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Red Hill.


Cardtable Mountain the distance.

The paper map stop showed that we need to head north-east, and I halted Lee’s progress up a ridge towards the south-east. Lee came back and quickly spotted the “Relay Creek Trail/Route” to go down the Paradise Creek drainage. I tried to follow the map, but quickly realized that Lee was on the right track. He’s got a good nose for trail alignment. Amazingly, much of the cross-country travel could be ridden through the light underbrush.

Our next goal is the low point on the next ridge (Relay Ridge).

Our next goal is the low point on the next ridge (Relay Ridge).

Where we came from:


Pushing along the slope, with the Little Paradise Ck. valley to our left:

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Finally, a picture that makes it look STEEP!

But, it wasn’t that steep, actually:


Here’s Lee pushing to the saddle

Relay Mountain on the left.

Relay Mountain on the left.


At the saddle we were a bit confused. We thought that there’d be some sweet downhill trail, but there was not a hint of a trail. Map time, again. In front of us is Cardtable Mountain and to the right-ish is Castle Peak. How would be get to the latter with the big valley in between and no trail as far as we could ascertain?


Closeup of Castle Peak

Closeup of Castle Peak

Lee was a little less enthusiastic about more route finding and hike-a-bike than me, and we decided that we’d probably bail instead of heading up to Castle Peak Pass, next. Castle Pass is just to the left of that phenomenal basalt peak in the picture above. We’ve done and seen so much already that it didn’t really matter to me if we covered another valley&pass. Had I been by myself, I probably would have called it quits, too.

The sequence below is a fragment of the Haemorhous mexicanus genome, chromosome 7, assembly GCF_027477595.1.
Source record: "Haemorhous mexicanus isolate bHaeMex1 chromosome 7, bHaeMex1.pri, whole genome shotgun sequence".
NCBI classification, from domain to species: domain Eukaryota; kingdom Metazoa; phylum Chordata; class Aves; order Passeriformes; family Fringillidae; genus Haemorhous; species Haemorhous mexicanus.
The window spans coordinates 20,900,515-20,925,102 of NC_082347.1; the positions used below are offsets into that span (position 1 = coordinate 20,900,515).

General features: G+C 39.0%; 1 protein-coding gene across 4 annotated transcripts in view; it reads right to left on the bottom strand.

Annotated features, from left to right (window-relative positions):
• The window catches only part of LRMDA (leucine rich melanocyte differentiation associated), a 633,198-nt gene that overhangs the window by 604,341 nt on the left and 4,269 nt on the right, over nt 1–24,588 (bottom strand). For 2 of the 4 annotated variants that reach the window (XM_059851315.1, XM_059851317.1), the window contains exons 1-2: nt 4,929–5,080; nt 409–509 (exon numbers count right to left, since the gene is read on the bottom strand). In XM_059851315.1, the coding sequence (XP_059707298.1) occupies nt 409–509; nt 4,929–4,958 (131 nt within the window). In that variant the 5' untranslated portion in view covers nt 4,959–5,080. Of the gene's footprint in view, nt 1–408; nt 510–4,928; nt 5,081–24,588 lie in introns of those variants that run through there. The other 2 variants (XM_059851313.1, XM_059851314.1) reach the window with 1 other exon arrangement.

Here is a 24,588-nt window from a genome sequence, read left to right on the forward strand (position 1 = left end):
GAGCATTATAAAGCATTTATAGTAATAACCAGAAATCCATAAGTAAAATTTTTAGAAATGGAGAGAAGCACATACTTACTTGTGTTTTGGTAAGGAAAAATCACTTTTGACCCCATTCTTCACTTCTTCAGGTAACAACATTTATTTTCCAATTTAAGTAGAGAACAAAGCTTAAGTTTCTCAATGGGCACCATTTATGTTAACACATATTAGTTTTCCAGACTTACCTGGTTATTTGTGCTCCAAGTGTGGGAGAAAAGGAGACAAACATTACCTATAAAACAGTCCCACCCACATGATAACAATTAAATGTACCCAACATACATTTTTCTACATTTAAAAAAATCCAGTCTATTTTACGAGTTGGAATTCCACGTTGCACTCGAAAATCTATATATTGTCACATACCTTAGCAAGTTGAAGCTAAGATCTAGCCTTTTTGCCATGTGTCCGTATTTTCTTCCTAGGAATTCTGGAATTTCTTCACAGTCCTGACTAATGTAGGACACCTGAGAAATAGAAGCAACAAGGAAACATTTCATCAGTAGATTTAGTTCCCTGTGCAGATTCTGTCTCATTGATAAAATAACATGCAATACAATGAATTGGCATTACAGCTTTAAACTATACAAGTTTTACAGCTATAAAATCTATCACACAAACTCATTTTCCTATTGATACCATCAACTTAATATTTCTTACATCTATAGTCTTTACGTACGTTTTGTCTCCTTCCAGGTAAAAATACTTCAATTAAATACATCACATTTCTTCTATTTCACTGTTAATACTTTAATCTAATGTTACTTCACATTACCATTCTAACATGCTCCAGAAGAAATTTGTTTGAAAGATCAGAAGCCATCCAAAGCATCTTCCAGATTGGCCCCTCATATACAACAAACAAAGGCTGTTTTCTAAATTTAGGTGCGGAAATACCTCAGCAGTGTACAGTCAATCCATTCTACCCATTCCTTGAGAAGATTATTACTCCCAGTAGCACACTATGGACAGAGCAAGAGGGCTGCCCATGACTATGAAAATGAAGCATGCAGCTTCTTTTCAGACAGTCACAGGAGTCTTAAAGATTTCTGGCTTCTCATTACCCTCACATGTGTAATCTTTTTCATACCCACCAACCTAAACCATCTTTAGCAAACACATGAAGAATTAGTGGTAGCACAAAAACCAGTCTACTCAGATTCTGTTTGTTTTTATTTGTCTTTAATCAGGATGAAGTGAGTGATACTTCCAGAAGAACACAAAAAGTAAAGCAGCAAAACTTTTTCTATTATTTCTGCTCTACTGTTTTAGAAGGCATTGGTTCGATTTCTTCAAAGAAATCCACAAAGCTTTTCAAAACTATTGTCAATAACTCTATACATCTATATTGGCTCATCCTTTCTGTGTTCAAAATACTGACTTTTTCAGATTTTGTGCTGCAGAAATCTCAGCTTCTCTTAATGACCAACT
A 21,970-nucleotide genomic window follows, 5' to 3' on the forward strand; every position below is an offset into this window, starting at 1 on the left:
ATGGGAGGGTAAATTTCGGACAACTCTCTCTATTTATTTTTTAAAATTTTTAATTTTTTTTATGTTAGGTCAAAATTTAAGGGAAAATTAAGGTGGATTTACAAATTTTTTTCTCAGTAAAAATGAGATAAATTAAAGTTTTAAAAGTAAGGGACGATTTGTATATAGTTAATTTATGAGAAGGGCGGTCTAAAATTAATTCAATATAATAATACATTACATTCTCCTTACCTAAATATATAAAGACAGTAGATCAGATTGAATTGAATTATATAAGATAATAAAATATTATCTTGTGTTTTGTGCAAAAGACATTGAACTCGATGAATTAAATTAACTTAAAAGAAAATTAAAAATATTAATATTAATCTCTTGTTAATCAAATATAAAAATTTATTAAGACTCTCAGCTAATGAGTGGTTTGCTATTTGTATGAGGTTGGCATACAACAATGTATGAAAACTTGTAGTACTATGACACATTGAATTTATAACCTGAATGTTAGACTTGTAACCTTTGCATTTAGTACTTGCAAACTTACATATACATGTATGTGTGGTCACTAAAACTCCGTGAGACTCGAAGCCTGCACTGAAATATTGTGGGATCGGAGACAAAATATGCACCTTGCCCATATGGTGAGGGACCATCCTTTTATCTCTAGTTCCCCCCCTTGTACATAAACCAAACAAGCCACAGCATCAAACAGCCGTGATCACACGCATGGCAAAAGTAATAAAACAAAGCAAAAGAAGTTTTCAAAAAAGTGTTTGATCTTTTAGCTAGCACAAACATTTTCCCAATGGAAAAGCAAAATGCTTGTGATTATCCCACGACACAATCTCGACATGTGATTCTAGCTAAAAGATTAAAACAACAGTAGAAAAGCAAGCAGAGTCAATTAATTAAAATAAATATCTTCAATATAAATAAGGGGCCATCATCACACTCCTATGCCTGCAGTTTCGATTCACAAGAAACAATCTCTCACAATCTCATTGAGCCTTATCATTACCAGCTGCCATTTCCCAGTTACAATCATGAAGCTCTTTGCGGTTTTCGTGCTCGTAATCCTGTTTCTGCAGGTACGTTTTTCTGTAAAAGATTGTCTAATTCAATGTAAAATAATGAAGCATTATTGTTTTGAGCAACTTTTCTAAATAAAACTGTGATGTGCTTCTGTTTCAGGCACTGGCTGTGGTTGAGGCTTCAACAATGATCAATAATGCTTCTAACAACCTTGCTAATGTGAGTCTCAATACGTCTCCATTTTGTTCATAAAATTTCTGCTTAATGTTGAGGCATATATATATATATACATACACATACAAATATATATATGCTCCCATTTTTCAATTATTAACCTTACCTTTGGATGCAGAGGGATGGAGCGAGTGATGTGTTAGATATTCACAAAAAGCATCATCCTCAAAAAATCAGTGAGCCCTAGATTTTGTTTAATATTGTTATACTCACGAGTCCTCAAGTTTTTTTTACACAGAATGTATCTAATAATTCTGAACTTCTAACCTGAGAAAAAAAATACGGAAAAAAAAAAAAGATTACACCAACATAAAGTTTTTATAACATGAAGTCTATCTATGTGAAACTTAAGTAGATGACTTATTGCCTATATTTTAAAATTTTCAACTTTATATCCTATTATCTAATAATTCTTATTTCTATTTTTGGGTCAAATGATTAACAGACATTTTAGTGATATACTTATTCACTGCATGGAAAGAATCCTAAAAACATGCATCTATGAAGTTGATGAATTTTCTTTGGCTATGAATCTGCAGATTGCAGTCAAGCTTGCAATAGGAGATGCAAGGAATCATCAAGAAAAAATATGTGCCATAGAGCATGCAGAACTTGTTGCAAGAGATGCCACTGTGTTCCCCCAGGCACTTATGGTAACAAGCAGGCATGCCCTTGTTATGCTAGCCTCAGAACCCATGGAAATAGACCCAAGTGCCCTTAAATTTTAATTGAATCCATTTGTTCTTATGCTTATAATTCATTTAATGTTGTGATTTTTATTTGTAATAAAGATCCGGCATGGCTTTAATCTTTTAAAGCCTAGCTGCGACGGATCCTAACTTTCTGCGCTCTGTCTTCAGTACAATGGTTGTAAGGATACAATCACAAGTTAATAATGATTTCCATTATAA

The first few hundred yard (or feet) down from the ridge were rideable. 2015-07-19 01.57.02_small


Lee riding some steep stuff!

Then, route finding and route planning were paramount. 2015-07-19 02.05.03_small 2015-07-19 02.46.25_small

Eventually, we did meet up with a pretty decent trail and had some techy riding sessions in between hiking.


Can you say “Out of this world!” ?20150716_150719_small

Once we were down at the intersection of the north and south fork Paradise Ck., we though that we had it made. But, some more route finding was required just a mile lower on Paradise Ck. trail. We weren’t the first ones who got a bit lost here:


Right after the course correction, the trail improved tremendously. Slow riding on twisty singletrack brought us down the valley.


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The Paradise Ck. trail then continues though forest, swamp and steep meadows. At one point in the meadow I tried to put my foot down, but didn’t find anything except a big hole. I fell in slow motion with my bike landing on top of me. Lee pulled the bike off me, and then pulled me out of the ditch, too. It would have been quite a chore to get myself extracted from the hole in the meadow.

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Eventually, the trail did come to an abandoned forest service road, but it was light and friendly and not creepy at all. We were riding at speeds that we had forgotten were possible.

Down the Paradise Creek FSR.

Down the Paradise Creek FSR.

A couple big creek crossings and we were on roads open to cars again.

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I fixed a quick freeze dried meal, while Lee figured out what our evening plan would be. Without committing to riding back to Gold Bridge, we started off in that direction. The ride was fast and fun – some climbing was had, but it was mostly downhill and very smooth at that.